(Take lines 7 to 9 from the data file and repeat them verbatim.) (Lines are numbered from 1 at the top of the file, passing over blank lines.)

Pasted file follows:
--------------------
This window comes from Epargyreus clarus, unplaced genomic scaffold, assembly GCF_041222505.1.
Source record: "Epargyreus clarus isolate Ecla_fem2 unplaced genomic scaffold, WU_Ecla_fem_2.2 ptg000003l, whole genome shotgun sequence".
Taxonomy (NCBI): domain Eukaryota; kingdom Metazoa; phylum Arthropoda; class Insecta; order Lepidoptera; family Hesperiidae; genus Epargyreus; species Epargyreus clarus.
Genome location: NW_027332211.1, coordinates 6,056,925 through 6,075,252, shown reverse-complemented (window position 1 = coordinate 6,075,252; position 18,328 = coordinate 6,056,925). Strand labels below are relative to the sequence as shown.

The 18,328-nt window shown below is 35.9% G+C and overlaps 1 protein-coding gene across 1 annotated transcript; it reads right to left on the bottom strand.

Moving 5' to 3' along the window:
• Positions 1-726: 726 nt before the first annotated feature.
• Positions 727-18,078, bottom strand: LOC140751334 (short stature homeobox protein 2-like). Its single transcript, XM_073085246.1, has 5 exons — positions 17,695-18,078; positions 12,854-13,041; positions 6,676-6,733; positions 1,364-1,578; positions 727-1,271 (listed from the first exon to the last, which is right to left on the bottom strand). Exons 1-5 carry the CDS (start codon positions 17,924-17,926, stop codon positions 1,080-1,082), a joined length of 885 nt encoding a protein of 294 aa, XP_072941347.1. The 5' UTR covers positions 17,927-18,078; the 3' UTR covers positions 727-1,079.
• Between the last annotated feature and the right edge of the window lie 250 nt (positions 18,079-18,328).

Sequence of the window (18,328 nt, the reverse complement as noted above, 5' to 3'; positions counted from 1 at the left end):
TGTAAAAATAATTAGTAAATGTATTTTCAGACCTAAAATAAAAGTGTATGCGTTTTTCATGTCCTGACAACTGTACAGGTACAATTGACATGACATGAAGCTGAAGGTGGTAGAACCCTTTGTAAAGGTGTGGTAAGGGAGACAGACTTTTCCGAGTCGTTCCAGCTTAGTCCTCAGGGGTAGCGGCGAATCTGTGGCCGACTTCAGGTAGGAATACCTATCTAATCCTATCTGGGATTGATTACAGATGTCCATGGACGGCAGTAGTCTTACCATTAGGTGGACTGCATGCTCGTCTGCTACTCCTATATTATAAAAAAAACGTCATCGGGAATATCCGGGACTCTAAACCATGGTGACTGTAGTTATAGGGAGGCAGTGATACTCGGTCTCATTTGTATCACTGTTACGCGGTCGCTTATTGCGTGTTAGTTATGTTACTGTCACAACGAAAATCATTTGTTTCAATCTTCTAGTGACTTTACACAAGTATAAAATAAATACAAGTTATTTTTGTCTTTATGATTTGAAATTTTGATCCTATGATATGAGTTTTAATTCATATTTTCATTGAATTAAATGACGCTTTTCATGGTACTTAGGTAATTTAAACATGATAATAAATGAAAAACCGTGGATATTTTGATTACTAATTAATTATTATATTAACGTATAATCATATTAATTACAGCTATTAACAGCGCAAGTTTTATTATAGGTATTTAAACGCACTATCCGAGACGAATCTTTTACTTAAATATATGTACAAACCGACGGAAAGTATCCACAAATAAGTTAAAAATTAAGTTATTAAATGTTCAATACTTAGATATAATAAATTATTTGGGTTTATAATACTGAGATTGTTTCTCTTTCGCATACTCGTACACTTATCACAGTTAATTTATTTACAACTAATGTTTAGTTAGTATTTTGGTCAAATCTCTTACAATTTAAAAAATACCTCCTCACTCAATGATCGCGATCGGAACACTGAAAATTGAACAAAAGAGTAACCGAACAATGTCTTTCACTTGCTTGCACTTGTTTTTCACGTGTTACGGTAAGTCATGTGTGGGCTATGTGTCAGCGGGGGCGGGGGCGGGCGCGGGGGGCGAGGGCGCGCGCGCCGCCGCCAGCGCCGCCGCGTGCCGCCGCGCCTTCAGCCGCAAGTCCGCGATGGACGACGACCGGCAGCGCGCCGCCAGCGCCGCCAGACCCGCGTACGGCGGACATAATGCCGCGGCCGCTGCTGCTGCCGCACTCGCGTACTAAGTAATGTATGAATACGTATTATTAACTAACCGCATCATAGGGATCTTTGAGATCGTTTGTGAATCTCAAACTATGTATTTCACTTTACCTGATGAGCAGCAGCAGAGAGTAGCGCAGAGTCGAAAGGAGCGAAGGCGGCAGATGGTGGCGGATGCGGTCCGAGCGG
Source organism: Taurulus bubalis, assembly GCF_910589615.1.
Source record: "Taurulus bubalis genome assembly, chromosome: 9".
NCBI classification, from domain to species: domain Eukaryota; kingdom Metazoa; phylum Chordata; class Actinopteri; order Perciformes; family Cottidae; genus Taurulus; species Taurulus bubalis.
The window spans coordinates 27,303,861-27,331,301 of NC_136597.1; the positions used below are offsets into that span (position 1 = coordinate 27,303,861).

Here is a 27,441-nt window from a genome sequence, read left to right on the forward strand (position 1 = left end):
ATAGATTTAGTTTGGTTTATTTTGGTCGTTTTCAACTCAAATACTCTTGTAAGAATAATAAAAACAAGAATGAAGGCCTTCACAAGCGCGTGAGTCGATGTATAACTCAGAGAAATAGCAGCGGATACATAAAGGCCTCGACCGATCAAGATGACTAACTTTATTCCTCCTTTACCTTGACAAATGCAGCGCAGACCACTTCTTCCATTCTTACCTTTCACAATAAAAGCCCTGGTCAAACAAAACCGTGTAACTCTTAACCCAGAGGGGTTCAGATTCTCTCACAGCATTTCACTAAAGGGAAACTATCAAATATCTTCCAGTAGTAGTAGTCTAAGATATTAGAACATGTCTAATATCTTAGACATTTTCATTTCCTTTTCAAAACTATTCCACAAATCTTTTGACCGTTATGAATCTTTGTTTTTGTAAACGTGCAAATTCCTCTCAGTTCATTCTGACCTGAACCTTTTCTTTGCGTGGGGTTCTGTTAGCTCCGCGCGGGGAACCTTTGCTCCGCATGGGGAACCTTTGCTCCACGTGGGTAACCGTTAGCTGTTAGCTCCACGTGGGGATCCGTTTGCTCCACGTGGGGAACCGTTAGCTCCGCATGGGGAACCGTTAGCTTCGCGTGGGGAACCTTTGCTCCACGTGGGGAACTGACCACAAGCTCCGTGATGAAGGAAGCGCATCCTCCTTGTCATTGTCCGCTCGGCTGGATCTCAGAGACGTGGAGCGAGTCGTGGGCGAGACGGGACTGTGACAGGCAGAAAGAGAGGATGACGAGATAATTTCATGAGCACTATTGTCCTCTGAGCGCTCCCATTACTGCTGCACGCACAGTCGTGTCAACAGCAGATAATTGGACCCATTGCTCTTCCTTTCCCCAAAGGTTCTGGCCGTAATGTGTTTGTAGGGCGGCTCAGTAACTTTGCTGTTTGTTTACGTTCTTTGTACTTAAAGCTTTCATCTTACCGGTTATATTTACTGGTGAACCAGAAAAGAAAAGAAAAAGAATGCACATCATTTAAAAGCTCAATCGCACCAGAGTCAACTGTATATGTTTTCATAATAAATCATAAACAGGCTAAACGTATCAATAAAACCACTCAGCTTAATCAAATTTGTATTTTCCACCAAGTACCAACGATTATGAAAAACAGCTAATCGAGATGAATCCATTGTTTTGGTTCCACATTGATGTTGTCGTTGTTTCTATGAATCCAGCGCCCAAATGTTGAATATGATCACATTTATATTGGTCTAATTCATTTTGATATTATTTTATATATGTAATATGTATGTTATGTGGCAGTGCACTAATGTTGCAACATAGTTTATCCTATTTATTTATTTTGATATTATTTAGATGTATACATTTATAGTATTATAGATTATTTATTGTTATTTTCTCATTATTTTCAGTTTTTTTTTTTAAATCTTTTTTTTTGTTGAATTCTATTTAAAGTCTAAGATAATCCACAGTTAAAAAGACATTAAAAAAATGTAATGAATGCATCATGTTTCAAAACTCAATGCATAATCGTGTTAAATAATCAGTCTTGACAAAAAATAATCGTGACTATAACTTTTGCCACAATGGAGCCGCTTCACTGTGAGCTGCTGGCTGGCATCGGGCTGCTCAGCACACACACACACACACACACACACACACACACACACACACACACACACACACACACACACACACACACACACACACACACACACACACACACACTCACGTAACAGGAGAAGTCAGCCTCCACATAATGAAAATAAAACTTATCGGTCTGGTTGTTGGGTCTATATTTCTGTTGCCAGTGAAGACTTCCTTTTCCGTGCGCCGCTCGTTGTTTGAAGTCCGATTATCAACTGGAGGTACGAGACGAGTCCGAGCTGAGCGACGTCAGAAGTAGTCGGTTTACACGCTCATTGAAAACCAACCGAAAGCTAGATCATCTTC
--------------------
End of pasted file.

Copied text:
• Positions 1-726: 726 nt before the first annotated feature.
• Positions 727-18,078, bottom strand: LOC140751334 (short stature homeobox protein 2-like). Its single transcript, XM_073085246.1, has 5 exons — positions 17,695-18,078; positions 12,854-13,041; positions 6,676-6,733; positions 1,364-1,578; positions 727-1,271 (listed from the first exon to the last, which is right to left on the bottom strand). Exons 1-5 carry the CDS (start codon positions 17,924-17,926, stop codon positions 1,080-1,082), a joined length of 885 nt encoding a protein of 294 aa, XP_072941347.1. The 5' UTR covers positions 17,927-18,078; the 3' UTR covers positions 727-1,079.
• Between the last annotated feature and the right edge of the window lie 250 nt (positions 18,079-18,328).